BankBazaar.com, a five-year-old, Chennai, India-based loan processing and information platform, has raised more than $13 million (Rs 80 crore) in a Series B round led by Sequoia Capital, reports theTimes of India. Previous investor Walden International, which provided the company with $6 million in early 2011, also participated in the funding.
Eyefreight, a six-year-old, Netherlands-based company that makes transportation management software, has raised €9 million (US$11.8 million) in a funding round led by existing investors De Hoge Dennen Capital and Global Cleantech Capital.
FarmLogs, a two-year-old, Ann Arbor, Mi.-based startup that helps farmers digitally manage their farm to increase yield and profitability, has raised $4 million in Series A funding led by Drive Capital. Existing investors, who’d earlier given the company $1 million in seed funding, also participated in the round, including Huron River Ventures, Hyde Park Venture Partners and Hyde Park Angels.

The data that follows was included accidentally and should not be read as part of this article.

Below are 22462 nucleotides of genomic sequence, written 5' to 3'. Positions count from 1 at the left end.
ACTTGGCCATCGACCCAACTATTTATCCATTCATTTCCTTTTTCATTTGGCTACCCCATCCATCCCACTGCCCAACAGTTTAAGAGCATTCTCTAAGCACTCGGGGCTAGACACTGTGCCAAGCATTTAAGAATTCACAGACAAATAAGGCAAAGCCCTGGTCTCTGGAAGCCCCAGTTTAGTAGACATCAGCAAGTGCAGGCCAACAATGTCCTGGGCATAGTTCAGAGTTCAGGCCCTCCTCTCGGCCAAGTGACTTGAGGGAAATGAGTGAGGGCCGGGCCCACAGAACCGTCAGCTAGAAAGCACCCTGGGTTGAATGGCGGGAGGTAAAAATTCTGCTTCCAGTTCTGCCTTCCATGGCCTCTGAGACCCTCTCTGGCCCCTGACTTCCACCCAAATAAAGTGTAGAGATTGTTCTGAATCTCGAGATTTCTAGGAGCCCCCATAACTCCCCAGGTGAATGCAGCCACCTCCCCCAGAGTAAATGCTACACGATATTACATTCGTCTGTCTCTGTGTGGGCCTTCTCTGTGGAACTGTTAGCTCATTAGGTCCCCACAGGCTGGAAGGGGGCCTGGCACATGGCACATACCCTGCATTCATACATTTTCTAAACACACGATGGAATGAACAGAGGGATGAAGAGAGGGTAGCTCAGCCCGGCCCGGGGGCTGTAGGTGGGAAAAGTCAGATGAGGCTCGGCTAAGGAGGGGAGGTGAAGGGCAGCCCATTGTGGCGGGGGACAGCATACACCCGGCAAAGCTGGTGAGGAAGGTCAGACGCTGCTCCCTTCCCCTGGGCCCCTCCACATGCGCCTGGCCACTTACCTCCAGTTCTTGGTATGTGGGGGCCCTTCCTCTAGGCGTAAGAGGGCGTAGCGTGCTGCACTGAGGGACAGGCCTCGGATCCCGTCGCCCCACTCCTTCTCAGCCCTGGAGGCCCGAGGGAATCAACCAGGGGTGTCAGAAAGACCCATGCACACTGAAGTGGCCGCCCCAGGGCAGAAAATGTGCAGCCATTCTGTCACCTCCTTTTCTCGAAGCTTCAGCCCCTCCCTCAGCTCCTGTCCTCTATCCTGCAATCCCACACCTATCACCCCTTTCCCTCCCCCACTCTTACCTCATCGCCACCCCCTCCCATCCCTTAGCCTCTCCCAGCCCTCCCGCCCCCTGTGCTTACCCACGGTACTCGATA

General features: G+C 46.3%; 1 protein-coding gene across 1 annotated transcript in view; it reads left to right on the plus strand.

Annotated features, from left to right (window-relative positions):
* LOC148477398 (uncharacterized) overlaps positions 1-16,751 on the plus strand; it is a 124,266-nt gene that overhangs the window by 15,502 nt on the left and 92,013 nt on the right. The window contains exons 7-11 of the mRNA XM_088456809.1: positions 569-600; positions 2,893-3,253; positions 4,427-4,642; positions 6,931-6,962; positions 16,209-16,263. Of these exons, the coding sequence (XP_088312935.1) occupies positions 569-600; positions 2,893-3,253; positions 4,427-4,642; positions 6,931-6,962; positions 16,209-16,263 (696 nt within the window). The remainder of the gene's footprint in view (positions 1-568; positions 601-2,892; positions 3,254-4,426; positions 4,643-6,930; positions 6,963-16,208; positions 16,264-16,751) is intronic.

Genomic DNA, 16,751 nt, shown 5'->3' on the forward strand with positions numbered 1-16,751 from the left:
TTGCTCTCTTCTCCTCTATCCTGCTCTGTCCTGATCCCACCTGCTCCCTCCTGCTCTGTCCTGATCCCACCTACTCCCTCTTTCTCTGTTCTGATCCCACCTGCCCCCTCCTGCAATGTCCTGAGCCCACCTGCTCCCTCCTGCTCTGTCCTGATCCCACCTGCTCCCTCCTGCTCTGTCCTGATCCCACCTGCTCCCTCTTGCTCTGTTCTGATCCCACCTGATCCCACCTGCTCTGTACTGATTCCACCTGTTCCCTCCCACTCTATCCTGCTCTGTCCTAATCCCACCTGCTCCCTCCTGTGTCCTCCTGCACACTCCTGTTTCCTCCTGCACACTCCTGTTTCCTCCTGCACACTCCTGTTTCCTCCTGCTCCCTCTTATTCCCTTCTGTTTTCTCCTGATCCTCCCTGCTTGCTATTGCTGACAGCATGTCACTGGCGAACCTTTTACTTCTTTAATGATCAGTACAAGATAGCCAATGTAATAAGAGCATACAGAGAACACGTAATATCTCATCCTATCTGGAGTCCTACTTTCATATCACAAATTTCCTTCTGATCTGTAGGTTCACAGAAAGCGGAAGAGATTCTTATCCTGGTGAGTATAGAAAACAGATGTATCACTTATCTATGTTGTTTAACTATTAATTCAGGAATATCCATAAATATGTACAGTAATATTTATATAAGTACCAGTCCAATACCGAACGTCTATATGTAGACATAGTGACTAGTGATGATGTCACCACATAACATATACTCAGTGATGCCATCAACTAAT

First Opinion, a year-old, San Francisco-based startup whose app makes it easy to text doctors, as well as track milestones and health concerns, has raised $1.2 million in funding from Greylock Partners,Yuri Milner, Felicis Ventures, and 500 Startups. TechCrunch hasmore here.
GetOne Rewards, a three-year-old, Atlanta, Ga.-based company that automates the marketing, relationship, and management programs of its enterprise customers, has raised more than $2.5 million in Series B funding. The round was co-led by Fulcrum Growth Fund andMilestone Venture Partners, with participation from Atlanta Technology Angels and other investors. Silicon Valley Bankmeanwhile provided the company with a growth capital term loan.